Professor Paddy Mallon, an expert in infectious diseases, has warned against complacency about Covid-19 and has called on the public to comply with restrictions for the next two weeks.
He was responding to a similar warning by the Minister for Health Simon Harris who said on Sunday that complacency could be disastrous and potentially fatal.
In a video message on Twitter, the minister said the progress made by the Irish people could be undone.
Prof. Mallon told Newstalk Breakfast that “huge strides forward” had been made to get Ireland to the “ideal position” to fight the pandemic. But the key is going to be what happens in the next two weeks, he said.
“Any slippage would mean we lose ground. We need to hold position.”
The consultant in infectious diseases said that in the next two weeks the situation in nursing homes along with further and faster testing are “really vital.”
“If we lose any ground in the next two weeks it will set us back and this situation will last even longer,” he warned.
Testing with 24 hour results will help provide real time data “to tell us where we are,” he said. The rate of transmission needs to be below one and the best way to track that is through large scale testing with a quick turn around.
Prof. Mallon said there is enough capacity and trained staff to carry out large scale testing. “A lot of the pieces are in place, we need to put the processes in place to deliver what we need.
“It is eminently doable. We have the machinery in place to test ourselves out of this.”
There had been a lot of assumptions about waves and herd immunity, he added. “I’m not a fan of assumptions. We need to focus on the struggle to suppress.
“We can’t lose a single inch of ground.”
'We’re at a very delicate moment' in fight against coronavirus - Harris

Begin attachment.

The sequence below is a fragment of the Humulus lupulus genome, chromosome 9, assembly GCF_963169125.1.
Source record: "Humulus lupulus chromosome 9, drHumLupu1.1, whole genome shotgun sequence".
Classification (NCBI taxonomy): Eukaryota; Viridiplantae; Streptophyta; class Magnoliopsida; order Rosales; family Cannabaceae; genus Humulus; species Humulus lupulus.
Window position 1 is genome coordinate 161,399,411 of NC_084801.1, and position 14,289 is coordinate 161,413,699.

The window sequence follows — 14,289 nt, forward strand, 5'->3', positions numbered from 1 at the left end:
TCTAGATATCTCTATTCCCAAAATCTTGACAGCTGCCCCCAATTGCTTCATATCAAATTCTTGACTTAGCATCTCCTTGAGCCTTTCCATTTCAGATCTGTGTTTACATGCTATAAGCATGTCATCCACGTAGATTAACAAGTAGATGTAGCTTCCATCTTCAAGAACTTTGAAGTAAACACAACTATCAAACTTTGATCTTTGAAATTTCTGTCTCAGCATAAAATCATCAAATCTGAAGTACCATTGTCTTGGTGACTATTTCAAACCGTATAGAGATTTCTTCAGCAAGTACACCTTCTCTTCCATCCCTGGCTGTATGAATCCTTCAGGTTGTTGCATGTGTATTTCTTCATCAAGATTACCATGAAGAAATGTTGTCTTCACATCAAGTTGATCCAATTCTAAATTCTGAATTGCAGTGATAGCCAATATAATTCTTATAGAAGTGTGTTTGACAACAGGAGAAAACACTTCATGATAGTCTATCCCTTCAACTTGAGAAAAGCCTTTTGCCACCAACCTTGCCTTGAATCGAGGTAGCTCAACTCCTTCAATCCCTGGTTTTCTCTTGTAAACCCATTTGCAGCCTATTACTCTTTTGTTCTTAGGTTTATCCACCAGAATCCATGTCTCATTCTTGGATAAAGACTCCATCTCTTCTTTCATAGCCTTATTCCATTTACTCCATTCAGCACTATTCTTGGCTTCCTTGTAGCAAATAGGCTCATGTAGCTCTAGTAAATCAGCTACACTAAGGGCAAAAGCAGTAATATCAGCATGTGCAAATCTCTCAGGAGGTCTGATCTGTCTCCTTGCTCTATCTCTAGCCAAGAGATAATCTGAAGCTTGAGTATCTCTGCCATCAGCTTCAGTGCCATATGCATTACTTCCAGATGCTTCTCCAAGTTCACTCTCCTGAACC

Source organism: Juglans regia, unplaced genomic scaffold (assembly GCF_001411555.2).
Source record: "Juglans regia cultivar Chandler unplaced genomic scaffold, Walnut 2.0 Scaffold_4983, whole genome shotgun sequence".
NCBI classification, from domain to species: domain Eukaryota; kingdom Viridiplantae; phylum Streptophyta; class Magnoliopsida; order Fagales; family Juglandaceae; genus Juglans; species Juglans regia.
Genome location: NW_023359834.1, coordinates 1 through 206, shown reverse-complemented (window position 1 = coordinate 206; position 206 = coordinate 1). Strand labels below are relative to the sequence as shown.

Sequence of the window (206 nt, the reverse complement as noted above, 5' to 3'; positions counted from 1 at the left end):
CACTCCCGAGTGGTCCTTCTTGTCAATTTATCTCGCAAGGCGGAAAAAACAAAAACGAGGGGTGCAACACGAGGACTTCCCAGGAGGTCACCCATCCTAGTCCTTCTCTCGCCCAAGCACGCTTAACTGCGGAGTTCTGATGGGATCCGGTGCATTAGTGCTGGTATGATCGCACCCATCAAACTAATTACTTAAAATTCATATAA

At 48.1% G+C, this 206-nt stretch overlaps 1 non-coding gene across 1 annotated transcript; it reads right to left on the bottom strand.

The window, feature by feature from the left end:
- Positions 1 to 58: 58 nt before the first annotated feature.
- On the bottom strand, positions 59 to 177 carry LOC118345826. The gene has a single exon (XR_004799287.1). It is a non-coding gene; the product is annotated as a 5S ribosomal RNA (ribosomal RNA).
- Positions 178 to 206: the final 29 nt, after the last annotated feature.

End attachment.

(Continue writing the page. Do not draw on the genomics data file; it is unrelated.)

The Covid-19 death toll in Ireland is now 610 after
493 more people have tested positive, including older 48 swabs in the last of the backlog sent to Germany.
It means over fifteen thousand people are known to have been infected with the coronavirus in the Republic.
Health Minister Simon Harris says the evidence suggests the disease's growth is stalling in here.
But he says fight could still be lost.
“The progress is fragile. We’re at a very delicate moment,” Mr Harris said.
“And it would not take much for that to be reversed.
“I’m just hearing stories - and that’s all they are - but stories of people beginning to somewhat relax their interpretation of the phrase stay at home.
“And I really, really need to appeal to you not to do that.
“I can’t have a situation where all the amazing work you’ve done is ongoing.”
Meanwhile, a census of all nursing home deaths took place over the weekend to help better understand the scale of Covid-19 within the facilities.
The research looking at people who have died in nursing homes since the start of the year related to coronavirus, and those not linked to the disease.
The HSE's Dr Colm Henry says it may highlight some cases that are going "under the radar”.
- Shop for essential food and household goods;
- Attend medical appointments, collect medicine or other health products;
- Care for children, older people or other vulnerable people - this excludes social family visits;
- Exercise outdoors - within 2kms of your home and only with members of your own household, keeping 2 metres distance between you and other people
- Travel to work if you provide an essential service - be sure to practice physical distancing